He was sizing them up, Gus decided. Gus didn’t know what to think about that. Usually new dogs pulled back a bit, or wiggled a little too much, or stood their ground and barked.
Not this dog.
Gus sniffed the air again. The scent that wafted off the new dog was bright and cold, like the metal water bowl in Miss Lottie’s kitchen.
Gus had always hated that bowl.” (Chapter 2)
Read a sample: https://preview.aer.io/Secondhand_Dogs-Mzk3MzU1?social=0&retail=0&emailcap=0
Read This If You Love: The One and Only Bob by Katherine Applegate, Good Dog by Dan Gemeinhart, Granted by John David Anderson
**Thank you to Blue Slip Media for providing a copy for review!!**
Charming as a Verb
Author: Ben Philippe
Published October 13, 2020 by Balzer + Bray
Summary:Henri “Halti” Haltiwanger can charm just about anyone. He is a star debater and popular student at the prestigious FATE academy, the dutiful first-generation Haitian son, and the trusted dog walker for his wealthy New York City neighbors. But his easy smiles mask a burning ambition to attend his dream college, Columbia University.
There is only one person who seems immune to Henri’s charms: his “intense” classmate and neighbor Corinne Troy. When she uncovers Henri’s less-than-honest dog-walking scheme, she blackmails him into helping her change her image at school. Henri agrees, seeing a potential upside for himself.
Soon what started as a mutual hustle turns into something more surprising than either of them ever bargained for. . . .
This is a sharply funny and insightful novel about the countless hustles we have to keep from doing the hardest thing: being ourselves.
Review: This is one of the best examples of characterization that I’ve read in a book. I fell in love with so many characters (even minor ones!), which drew me into the story even more. Henri reminds me of some of my favorite students that I’ve had. He’s charming, driven, and likable. There’s a lot that happens in this book that I don’t want to spoil—but I should write that it teaches an incredibly powerful lesson. There’s one scene that made my stomach do flips, and I will think of that scene often. This would be a great text to use to explore concepts of ethics. It also offers a lot of insight about the college prep experiences for teens. I highly recommend this book to readers. It’s a powerful story and one that will stick with me.
How does the characterization of the text add to the story? Who were your favorite characters, and why?
Which minor characters really stand out to you? How does the author make them so noteworthy?
What did you learn from this book?
What does this book teach us about ethics? About humanity?
“There’s no use complaining about it and wishing the world was different. This isn’t how we change things for ourselves.”
Read this if You Loved: Love is a Revolutionby Renée Watson; The Field Guide to the North American Teenager by Ben Philippe; I Crawl Through It by A.S. King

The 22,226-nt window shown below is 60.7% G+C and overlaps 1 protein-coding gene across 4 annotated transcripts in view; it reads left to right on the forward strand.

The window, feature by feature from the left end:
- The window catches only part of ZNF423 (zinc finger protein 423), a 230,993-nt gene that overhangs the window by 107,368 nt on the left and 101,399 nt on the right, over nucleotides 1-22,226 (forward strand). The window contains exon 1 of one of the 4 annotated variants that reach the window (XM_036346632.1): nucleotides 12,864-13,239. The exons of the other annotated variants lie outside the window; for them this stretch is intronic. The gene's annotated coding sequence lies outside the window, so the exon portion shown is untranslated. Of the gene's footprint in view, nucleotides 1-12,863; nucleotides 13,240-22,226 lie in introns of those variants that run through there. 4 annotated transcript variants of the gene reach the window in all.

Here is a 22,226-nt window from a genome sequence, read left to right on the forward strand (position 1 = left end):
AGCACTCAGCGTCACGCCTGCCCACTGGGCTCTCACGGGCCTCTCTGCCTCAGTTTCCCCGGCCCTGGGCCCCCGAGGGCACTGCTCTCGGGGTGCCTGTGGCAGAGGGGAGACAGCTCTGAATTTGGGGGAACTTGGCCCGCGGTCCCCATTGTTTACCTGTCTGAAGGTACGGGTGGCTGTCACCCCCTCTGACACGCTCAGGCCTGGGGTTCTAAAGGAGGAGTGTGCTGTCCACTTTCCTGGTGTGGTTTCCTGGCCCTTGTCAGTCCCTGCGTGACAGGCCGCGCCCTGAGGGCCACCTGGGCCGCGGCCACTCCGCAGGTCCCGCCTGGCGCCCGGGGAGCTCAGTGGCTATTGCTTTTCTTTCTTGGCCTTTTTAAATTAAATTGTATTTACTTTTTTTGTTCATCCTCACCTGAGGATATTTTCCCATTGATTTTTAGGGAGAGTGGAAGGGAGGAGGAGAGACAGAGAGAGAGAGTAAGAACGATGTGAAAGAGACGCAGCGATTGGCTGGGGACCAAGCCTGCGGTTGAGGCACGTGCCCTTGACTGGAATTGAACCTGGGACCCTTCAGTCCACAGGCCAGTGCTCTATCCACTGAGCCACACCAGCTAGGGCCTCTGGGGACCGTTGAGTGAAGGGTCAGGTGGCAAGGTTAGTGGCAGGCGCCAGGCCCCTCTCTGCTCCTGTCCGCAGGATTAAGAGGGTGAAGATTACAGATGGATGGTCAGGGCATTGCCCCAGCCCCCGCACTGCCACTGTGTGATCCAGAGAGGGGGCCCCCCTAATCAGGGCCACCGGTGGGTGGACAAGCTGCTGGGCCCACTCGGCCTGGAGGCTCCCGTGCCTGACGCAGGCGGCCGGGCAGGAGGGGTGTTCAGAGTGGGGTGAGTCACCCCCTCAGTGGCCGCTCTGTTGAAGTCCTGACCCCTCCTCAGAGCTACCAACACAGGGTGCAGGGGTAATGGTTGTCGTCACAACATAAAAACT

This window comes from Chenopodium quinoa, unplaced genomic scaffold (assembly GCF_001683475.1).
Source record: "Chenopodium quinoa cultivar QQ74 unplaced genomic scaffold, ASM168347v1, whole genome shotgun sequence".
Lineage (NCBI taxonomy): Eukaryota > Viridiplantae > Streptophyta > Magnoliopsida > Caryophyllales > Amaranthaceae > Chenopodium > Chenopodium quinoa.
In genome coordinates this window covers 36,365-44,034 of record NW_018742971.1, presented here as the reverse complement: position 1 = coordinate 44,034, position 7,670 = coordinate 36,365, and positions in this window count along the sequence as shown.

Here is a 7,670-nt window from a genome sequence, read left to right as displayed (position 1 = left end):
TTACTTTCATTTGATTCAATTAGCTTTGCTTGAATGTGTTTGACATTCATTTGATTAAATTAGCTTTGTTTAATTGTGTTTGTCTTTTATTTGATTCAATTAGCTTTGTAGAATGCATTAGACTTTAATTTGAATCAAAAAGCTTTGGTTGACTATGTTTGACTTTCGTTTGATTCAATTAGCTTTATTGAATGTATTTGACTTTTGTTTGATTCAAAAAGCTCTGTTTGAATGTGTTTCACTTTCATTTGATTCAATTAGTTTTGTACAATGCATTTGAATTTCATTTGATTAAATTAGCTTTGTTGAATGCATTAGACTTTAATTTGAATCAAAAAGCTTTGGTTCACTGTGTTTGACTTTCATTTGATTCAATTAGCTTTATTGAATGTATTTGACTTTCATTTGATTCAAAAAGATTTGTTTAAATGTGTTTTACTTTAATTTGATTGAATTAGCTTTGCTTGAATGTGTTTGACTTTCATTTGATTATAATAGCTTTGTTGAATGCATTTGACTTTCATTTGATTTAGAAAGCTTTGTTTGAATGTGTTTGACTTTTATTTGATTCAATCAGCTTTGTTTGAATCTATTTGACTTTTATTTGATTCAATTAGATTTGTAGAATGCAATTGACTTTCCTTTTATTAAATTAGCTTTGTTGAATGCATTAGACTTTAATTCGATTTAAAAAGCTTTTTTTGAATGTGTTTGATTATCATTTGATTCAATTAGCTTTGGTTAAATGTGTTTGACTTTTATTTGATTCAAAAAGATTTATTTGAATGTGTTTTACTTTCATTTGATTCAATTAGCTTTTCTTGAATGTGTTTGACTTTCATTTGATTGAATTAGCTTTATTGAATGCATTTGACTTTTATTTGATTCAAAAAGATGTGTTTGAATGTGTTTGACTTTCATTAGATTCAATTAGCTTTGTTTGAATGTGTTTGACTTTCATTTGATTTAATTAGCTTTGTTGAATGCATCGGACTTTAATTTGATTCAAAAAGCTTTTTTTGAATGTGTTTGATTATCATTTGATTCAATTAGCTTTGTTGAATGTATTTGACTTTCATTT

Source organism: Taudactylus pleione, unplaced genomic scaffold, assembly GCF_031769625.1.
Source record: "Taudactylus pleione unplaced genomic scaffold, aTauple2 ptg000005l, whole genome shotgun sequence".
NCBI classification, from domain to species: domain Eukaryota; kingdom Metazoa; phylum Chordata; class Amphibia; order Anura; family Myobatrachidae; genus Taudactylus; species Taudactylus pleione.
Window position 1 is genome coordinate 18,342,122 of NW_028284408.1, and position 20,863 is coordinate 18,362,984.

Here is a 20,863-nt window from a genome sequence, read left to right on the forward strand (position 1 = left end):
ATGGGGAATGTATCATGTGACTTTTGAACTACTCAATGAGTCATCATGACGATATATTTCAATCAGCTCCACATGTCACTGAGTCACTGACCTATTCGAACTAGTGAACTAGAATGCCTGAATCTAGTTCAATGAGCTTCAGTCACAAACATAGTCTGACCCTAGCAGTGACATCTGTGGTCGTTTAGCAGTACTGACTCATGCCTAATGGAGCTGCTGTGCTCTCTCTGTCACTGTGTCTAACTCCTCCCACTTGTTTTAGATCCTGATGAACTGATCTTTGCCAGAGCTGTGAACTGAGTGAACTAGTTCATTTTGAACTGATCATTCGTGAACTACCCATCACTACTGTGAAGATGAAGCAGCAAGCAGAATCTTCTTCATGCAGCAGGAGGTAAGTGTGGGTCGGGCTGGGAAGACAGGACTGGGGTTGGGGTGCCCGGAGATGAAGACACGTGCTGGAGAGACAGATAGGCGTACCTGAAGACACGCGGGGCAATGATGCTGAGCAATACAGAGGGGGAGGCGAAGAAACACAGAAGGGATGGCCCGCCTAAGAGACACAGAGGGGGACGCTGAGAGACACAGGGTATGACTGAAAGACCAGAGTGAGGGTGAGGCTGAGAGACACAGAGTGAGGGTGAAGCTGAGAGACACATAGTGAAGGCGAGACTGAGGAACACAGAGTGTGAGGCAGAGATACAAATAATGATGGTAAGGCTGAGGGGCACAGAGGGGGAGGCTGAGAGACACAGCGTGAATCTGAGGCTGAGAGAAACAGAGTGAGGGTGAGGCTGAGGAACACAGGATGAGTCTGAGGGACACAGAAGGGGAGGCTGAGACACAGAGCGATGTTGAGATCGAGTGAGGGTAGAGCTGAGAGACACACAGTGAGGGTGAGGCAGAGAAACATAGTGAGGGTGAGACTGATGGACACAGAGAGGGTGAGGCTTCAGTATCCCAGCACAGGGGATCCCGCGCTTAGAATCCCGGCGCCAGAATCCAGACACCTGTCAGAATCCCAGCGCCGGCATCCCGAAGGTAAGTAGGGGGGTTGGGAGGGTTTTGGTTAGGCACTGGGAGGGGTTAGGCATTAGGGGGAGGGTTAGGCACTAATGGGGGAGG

Love is a Revolution
Author: Renée Watson
Published February 2, 2021 by Bloomsbury
Summary: From New York Times bestselling and award-winning author Renée Watson comes a new YA–a love story about not only a romantic relationship but how a girl finds herself and falls in love with who she really is.
When Nala Robertson reluctantly agrees to attend an open mic night for her cousin-sister-friend Imani’s birthday, she finds herself falling in instant love with Tye Brown, the MC. He’s perfect, except . . . Tye is an activist and is spending the summer putting on events for the community when Nala would rather watch movies and try out the new seasonal flavors at the local creamery. In order to impress Tye, Nala tells a few tiny lies to have enough in common with him. As they spend more time together, sharing more of themselves, some of those lies get harder to keep up. As Nala falls deeper into keeping up her lies and into love, she’ll learn all the ways love is hard, and how self-love is revolutionary.
In Love Is a Revolution, plus size girls are beautiful and get the attention of the hot guys, the popular girl clique is not shallow but has strong convictions and substance, and the ultimate love story is not only about romance but about how to show radical love to the people in your life, including to yourself.
Ricki’s Review: There is so much to write about this book! First, I loved the way it elevated body positivity. The comments (implicit and explicit) about Nala’s size felt, at times, infuriating. I was so proud of the way she handled these comments. I also loved the idea that everyone doesn’t need to be a loud activist to be doing amazing work. Nala was keenly focused on her family, and the work that she did was important work. I admired her greatly. The book made me think a lot about my own convictions and what I value most. This is a book that belongs in all classrooms, and I recommend it highly.
How is Nala different from the other characters in the book? What do we learn from her?
What does Tye value? What do we learn from him?
How is Nala and Tye’s relationship perceived?
How do different characters in this book perceive family? Which characters reflect your own values, and why?
“I can’t stand when people don’t follow through. Make a plan, stick to it. Say what you mean and mean what you say.”
Read This If You Love: Piecing Me Together by Renée Watson; Fat Chance, Charlie Vega by Crystal Maldonado